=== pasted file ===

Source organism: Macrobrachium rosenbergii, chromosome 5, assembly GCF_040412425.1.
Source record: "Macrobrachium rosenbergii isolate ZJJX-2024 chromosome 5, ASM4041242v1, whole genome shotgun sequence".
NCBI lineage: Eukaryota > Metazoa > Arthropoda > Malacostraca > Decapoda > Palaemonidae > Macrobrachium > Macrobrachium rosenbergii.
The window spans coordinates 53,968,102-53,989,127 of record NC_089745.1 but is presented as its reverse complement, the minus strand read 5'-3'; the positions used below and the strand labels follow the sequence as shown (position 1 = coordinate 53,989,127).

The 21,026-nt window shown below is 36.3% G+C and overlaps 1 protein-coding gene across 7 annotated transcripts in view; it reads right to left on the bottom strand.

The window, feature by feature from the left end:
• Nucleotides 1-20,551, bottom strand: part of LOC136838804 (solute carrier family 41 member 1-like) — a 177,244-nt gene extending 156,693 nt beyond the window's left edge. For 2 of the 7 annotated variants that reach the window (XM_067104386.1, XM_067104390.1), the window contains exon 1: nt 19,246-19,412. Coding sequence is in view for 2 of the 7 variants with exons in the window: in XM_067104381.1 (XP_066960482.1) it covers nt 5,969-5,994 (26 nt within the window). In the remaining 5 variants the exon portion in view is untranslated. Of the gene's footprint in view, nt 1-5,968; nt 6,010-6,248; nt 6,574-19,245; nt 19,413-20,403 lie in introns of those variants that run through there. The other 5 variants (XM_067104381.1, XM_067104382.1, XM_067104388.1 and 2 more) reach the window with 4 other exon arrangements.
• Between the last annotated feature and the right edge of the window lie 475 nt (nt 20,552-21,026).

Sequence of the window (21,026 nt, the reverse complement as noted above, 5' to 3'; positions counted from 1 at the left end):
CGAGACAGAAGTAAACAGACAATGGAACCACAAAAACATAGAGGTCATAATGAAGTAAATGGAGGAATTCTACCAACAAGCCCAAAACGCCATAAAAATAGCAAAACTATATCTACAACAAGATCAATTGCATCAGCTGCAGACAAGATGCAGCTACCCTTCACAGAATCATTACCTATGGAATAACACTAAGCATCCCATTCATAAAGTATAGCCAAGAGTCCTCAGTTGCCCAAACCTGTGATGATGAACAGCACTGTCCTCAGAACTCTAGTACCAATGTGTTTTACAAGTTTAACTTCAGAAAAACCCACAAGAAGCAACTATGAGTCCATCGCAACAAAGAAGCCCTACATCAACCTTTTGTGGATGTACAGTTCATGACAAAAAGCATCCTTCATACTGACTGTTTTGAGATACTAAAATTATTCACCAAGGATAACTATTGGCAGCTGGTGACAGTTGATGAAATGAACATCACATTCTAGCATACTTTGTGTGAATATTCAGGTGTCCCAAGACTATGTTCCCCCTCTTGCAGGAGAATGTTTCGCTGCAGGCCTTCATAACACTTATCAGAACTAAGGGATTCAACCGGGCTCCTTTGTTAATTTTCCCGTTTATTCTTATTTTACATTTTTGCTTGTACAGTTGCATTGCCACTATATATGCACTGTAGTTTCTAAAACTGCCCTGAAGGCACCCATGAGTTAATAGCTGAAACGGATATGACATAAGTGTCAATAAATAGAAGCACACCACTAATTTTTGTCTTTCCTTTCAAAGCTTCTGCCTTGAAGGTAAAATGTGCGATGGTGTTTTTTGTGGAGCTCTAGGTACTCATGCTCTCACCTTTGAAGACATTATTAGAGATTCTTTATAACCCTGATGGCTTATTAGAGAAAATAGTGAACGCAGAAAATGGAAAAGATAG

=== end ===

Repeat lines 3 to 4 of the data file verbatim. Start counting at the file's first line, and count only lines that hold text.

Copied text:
NCBI lineage: Eukaryota > Metazoa > Arthropoda > Malacostraca > Decapoda > Palaemonidae > Macrobrachium > Macrobrachium rosenbergii.
The window spans coordinates 53,968,102-53,989,127 of record NC_089745.1 but is presented as its reverse complement, the minus strand read 5'-3'; the positions used below and the strand labels follow the sequence as shown (position 1 = coordinate 53,989,127).